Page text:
The KNPP will supply electricity to the whole south of India. Source: Press Photo
The first reactor of the Russian-built Kudankulam Nuclear Power Plant (KNPP) reached 90 percent of its operating capacity on May 5, sources told RIR. 900 MW were generated by the reactor and it is likely that the plant will attain maximum capacity next week, the sources said.
Unit 1 was synchronised to the power grid on October 22, 2013, generating 160 MW. The power was further raised to 500 MW, 750 MW and will be raised 1,000 MW in the final stage. At every stage, various tests are conducted and the technical parameters are verified. Based on the results of the tests at each of the stages and with AERB clearances, subsequent stages are reached.
With the addition of Unit 1 of 1,000 MWe capacity, nuclear power contribution in the country will increase from 4,780 MWe to 5,780 MWe. Unit 1 is the 20th nuclear power station of the Nuclear Power Corporation of India Limited connected to power grid in the country.
In the middle of July 2013, India’s Atomic Energy Regulatory Board (AERB) gave the green light to the launching of the first unit at the Kudankulam nuclear power plant.
The board granted Clearance for the First Approach to Criticality (FAC) of Unit 1 as the next major stage of its commissioning. FAC is the commencement of the controlled nuclear fission process for the first time and is a step towards the subsequent beginning of power production in a nuclear reactor, it explained.
Unit 1 is the first of two units of VVER reactors located at Kudankulam, Tamil Nadu, with installed capacity of 1,000 MW each. It is the first commercial pressurised water reactor-based nuclear power plant in the country.
In 2010 Russia and India signed a roadmap for building up to 14-16 Russian-design power units in India.
The Kudankulam nuclear power plant being built with Russia’s assistance can withstand a strong earthquake or tsunami, members of the government committee for the evaluation of the nuclear power plant's safety said.
However the commissioning of the first stage of the Kudankulam nuclear power plant scheduled for late 2011 was delayed by mass protests that demanded its closure.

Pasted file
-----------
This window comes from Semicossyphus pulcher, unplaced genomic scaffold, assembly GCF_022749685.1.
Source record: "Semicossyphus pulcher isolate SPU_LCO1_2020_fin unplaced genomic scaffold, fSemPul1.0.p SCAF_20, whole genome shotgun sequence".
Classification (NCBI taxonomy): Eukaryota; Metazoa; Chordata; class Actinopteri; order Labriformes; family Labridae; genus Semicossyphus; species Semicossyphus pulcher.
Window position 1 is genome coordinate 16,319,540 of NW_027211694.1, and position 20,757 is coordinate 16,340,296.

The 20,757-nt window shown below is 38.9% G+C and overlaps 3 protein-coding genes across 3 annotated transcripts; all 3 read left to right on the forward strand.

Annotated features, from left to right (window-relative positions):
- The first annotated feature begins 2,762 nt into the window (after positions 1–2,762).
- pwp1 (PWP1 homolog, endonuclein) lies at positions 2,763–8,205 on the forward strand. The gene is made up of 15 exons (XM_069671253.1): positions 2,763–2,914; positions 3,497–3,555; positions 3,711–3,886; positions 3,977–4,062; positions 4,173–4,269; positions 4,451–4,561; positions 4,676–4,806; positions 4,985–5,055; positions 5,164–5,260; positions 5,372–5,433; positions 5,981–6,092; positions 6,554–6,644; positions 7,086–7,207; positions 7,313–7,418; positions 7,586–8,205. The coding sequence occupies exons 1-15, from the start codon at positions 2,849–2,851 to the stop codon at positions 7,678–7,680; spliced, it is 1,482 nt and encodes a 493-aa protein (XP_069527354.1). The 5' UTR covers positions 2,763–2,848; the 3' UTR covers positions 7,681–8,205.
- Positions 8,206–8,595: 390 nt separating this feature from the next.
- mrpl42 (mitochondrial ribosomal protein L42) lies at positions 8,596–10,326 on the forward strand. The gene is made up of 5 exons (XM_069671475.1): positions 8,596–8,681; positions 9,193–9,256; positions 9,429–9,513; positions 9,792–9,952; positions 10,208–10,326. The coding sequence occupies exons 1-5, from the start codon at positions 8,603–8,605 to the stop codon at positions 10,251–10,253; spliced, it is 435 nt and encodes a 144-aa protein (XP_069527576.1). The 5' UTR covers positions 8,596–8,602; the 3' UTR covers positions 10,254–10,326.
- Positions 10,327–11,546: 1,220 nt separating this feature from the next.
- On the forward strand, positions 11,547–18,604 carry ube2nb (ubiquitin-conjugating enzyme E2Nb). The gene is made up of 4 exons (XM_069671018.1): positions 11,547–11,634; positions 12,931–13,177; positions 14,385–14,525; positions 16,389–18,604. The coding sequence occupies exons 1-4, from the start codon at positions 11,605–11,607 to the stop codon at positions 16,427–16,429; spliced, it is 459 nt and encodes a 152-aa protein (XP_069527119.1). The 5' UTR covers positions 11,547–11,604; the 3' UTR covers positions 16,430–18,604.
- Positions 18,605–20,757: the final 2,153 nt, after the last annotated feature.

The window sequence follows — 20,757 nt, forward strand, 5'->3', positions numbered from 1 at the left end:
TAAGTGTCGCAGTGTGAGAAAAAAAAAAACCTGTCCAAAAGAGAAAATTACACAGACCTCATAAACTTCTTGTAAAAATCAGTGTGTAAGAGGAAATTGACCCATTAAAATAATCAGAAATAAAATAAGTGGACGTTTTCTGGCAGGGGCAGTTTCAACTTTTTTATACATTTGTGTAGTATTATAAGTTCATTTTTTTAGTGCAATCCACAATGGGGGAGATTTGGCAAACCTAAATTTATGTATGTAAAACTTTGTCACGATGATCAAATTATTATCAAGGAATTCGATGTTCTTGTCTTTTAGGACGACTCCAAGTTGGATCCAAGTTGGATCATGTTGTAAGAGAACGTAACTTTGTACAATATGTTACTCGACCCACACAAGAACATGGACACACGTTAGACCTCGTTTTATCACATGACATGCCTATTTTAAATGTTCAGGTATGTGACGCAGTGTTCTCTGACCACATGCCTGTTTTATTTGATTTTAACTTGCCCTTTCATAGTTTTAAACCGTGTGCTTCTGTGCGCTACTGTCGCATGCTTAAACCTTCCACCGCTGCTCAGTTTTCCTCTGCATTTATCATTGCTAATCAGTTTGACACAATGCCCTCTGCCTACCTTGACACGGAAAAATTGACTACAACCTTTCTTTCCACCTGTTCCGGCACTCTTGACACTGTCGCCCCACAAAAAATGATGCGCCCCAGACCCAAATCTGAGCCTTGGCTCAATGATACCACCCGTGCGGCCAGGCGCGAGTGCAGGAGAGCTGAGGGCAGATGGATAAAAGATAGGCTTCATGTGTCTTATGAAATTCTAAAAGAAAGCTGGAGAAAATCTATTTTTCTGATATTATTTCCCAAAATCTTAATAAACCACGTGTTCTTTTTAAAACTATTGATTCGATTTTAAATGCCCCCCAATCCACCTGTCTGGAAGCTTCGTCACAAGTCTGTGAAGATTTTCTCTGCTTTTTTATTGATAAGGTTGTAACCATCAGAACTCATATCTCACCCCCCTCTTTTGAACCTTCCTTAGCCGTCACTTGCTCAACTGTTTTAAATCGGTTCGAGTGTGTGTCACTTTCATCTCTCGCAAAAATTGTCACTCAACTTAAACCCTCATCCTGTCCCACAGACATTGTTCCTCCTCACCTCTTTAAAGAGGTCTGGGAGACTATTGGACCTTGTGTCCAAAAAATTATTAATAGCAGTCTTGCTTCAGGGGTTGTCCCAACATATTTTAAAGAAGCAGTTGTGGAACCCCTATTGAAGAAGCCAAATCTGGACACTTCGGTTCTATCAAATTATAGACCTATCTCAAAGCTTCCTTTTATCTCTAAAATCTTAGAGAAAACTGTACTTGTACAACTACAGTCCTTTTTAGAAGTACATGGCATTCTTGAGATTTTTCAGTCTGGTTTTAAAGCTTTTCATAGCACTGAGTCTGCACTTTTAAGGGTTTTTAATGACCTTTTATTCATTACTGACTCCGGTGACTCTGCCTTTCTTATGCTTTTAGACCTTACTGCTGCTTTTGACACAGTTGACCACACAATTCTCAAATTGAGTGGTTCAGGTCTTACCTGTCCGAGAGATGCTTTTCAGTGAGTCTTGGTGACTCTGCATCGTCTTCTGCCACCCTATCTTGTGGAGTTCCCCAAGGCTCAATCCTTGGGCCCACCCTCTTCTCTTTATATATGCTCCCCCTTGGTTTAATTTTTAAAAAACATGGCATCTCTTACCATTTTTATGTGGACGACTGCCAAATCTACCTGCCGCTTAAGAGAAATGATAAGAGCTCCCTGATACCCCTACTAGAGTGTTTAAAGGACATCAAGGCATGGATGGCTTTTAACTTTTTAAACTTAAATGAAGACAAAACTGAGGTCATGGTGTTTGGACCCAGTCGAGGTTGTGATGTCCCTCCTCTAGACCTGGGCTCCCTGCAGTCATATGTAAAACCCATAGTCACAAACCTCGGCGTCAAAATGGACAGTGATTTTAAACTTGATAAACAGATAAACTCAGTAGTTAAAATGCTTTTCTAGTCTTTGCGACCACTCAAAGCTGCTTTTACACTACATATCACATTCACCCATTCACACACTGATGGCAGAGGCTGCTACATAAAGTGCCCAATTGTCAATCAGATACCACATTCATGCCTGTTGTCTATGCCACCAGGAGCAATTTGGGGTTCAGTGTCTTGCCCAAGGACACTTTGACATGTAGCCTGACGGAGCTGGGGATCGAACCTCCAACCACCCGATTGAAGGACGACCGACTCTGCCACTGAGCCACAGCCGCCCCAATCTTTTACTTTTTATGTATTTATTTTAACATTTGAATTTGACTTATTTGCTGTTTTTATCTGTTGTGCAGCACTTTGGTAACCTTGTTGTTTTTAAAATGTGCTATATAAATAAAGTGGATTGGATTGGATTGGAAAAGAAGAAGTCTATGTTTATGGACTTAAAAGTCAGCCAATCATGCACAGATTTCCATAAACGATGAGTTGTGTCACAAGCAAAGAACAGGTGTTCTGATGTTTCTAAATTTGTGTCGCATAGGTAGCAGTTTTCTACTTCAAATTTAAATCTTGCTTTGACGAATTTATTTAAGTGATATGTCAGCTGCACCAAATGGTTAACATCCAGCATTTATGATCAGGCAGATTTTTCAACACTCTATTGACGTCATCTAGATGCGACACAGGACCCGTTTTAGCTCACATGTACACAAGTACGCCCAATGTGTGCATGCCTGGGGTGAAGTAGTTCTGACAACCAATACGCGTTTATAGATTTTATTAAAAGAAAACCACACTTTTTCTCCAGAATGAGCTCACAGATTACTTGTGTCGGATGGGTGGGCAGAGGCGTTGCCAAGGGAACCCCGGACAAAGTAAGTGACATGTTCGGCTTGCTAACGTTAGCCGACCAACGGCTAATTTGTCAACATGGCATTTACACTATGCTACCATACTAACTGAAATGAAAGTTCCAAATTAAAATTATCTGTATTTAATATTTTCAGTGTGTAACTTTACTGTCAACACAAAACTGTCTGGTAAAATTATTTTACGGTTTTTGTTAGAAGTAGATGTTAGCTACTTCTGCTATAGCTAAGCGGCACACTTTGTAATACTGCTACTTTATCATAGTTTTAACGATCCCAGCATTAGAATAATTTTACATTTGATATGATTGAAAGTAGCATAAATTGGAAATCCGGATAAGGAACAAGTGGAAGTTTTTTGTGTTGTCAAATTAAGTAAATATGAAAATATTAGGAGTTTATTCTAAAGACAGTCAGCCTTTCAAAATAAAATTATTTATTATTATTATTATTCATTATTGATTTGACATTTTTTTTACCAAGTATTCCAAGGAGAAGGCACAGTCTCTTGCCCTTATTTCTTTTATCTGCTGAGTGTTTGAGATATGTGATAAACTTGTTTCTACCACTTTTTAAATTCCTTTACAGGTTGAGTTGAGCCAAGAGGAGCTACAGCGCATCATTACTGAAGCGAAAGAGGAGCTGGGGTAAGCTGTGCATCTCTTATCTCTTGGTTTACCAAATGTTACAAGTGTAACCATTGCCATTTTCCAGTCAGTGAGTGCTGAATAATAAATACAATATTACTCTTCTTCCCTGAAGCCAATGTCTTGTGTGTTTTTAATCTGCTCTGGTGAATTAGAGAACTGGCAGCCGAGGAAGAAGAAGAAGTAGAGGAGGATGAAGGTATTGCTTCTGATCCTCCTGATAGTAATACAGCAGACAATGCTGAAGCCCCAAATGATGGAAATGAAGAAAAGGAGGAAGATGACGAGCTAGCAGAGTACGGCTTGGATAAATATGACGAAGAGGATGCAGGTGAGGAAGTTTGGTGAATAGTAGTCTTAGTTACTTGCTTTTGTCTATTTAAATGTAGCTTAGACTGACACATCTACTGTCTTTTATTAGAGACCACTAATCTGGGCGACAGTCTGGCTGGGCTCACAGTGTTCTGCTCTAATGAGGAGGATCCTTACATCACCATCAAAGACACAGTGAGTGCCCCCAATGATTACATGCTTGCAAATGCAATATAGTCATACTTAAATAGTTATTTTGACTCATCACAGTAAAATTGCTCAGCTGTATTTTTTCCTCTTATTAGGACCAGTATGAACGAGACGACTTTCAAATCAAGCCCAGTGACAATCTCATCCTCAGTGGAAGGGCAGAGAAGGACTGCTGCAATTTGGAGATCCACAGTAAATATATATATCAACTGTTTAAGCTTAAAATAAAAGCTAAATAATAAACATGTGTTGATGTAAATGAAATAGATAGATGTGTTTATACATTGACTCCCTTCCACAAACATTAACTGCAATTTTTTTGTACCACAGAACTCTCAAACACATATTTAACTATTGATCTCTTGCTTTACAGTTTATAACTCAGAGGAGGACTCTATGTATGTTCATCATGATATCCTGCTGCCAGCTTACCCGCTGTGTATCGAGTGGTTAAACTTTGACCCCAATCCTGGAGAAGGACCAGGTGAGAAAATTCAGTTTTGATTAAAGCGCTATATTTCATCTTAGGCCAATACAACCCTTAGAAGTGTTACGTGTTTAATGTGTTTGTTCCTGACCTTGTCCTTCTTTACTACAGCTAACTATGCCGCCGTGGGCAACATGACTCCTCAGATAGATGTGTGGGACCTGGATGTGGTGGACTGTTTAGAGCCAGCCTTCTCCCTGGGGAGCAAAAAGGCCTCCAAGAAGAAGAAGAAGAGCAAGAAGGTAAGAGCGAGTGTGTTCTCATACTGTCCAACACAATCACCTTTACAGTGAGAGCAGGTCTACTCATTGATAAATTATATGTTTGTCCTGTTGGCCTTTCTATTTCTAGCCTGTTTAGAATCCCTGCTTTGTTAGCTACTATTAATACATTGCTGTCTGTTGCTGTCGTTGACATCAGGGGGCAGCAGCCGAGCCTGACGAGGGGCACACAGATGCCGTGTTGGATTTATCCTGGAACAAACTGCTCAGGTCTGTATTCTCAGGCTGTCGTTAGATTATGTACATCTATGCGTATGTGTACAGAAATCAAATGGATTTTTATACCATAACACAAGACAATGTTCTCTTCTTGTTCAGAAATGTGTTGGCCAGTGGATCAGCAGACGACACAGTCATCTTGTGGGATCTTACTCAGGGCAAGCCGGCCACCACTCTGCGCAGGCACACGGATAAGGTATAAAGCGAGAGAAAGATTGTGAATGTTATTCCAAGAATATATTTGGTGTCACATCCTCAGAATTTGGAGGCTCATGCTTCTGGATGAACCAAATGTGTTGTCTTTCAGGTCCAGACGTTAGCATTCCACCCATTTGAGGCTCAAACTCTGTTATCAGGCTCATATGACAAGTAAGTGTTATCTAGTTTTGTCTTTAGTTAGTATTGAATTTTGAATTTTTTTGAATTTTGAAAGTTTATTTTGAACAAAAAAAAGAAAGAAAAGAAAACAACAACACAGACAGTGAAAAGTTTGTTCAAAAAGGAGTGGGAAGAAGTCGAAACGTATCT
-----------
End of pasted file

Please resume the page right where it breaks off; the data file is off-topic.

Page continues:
Prime Minister Singh said that protests at the KNPP construction site reflected people’s safety and environmental concerns, and stressed that the government took them seriously. The government set up an independent group of expects to respond all legitimate and realistic needs and concerns among the local population, he said.
Singh stressed that cooperation between Russia and India in the field of nuclear energy, specifically under the KNPP, was progressing.
He said that the development of the Indian nuclear programme is a key element of the bilateral partnership. The construction of unit No. 1 at the Kudankulam nuclear power plant has been completed and it will soon start generating electricity.
India is planning to build 19 nuclear power units with a combined capacity of 17,400 MW by 2017. Eight of them will be built in cooperation with other countries. Russia will help to build units 3 and 4 at the Kudankulam nuclear power plant. Each will have a capacity of 1,000 MW.
Rosatom Head Kiriyenko said the coordination of commercial terms of building units 3 and 4 at the Kudankulam nuclear power plant had been completed. “We earlier signed an agreement on a loan to India to build Units 3 and 4. The technical parameters have also been approved,” he said.
The KNPP will supply electricity not only to the state of Tamil Nadu, where it is located, but also the whole south of India.
First published by Itar-Tass.
All rights reserved by Rossiyskaya Gazeta.
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